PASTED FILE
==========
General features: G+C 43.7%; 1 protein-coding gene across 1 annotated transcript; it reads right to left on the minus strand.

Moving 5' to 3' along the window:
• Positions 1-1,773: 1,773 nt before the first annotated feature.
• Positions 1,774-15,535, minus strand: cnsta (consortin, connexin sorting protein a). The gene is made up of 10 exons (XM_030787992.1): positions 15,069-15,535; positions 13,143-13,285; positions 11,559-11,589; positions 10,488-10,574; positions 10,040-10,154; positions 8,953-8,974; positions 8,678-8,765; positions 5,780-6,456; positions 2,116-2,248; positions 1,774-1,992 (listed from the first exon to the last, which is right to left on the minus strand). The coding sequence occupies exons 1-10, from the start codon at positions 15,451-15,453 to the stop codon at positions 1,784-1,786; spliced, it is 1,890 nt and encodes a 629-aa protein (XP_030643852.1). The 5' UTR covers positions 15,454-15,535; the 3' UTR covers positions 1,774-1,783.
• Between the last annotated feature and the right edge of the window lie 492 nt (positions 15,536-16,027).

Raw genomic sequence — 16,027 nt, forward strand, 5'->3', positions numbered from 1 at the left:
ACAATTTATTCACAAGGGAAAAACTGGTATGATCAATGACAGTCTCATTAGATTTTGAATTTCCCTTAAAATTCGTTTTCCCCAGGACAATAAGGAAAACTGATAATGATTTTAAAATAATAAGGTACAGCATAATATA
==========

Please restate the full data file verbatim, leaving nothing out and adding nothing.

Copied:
General features: G+C 43.7%; 1 protein-coding gene across 1 annotated transcript; it reads right to left on the minus strand.

Moving 5' to 3' along the window:
• Positions 1-1,773: 1,773 nt before the first annotated feature.
• Positions 1,774-15,535, minus strand: cnsta (consortin, connexin sorting protein a). The gene is made up of 10 exons (XM_030787992.1): positions 15,069-15,535; positions 13,143-13,285; positions 11,559-11,589; positions 10,488-10,574; positions 10,040-10,154; positions 8,953-8,974; positions 8,678-8,765; positions 5,780-6,456; positions 2,116-2,248; positions 1,774-1,992 (listed from the first exon to the last, which is right to left on the minus strand). The coding sequence occupies exons 1-10, from the start codon at positions 15,451-15,453 to the stop codon at positions 1,784-1,786; spliced, it is 1,890 nt and encodes a 629-aa protein (XP_030643852.1). The 5' UTR covers positions 15,454-15,535; the 3' UTR covers positions 1,774-1,783.
• Between the last annotated feature and the right edge of the window lie 492 nt (positions 15,536-16,027).

Raw genomic sequence — 16,027 nt, forward strand, 5'->3', positions numbered from 1 at the left:
ACAATTTATTCACAAGGGAAAAACTGGTATGATCAATGACAGTCTCATTAGATTTTGAATTTCCCTTAAAATTCGTTTTCCCCAGGACAATAAGGAAAACTGATAATGATTTTAAAATAATAAGGTACAGCATAATATA